A Web 2.0: The Global Impact study by Universal McCann says that there are 80 million bloggers and the number is still rising. With only 26% surveyed actually writing a blog, the potential for more growth is staggering. Mainstream media has known for some time that their market share was losing ground to the internet--and this is a telling indicator of what they can expect in months and years to come as more people secure their voices on their own weblogs. In their own bid for survival, watch for more and more reporters to become bloggers and newspapers to become sponsors for them. The political implications are equally significant. With China as the world's largest blogging market, certainly Chinese officials are now asking themselves whether the blogosphere could be the next Tiananman Square....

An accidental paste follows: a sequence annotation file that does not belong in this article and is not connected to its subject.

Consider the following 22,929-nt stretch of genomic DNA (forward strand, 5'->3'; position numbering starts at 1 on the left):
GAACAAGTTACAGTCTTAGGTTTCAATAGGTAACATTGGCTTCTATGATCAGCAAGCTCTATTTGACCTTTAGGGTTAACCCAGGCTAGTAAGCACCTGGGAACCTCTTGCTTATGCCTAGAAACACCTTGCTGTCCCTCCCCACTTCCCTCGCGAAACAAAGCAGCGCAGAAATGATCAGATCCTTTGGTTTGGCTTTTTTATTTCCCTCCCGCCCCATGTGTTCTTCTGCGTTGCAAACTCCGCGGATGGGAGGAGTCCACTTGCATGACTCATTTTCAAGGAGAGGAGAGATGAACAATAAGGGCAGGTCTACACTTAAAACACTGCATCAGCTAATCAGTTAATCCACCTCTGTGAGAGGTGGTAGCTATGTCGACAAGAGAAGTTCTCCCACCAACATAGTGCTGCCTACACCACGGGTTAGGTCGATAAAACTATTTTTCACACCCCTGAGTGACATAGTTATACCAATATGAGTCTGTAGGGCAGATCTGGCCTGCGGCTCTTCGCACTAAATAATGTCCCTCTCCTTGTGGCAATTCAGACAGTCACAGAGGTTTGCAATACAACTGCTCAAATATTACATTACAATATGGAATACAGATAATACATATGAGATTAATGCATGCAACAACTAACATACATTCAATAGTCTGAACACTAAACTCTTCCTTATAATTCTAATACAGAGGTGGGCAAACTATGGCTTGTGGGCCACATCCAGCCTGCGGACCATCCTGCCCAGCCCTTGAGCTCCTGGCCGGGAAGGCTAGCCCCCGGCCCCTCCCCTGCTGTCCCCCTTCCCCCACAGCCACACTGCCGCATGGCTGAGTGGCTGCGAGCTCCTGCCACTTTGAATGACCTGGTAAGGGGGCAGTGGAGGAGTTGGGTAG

Blogs are set to become mainstream media with more than 80 million people aged 16 to 44 writing one. The finding comes from Web 2.0: The Global Impact, a study by Universal McCann into the consumer adoption of web 2.0 and associated technology like social networks and podcasts.
The study, claimed to be the largest of its type, interviewed 16,000 frequent web users aged 16 to 44 in 15 markets. The study found 48 per cent of respondents had visited a blog; 26 per cent wrote one; and 20 per cent planned to start one. China is the world's biggest blogging market with 25 million people writing one; more than double the number in the US. This is well ahead of the UK, France, Germany, Italy and Spain, which share five million.
Social networking continues to gain momentum with 69 per cent sharing photos online, while 74 per cent have reviewed a product or service. However, podcasts and RSS have failed to make an impact, with just 17.4 per cent and 20 per cent, respectively, having downloaded or subscribed to these services. Tom Smith, EMEA senior research executive at Universal McCann, said: "The changing internet is radically altering users' media habits the world over ... these are real challenges that brand owners and media companies must face up to now - not in 10 years' time."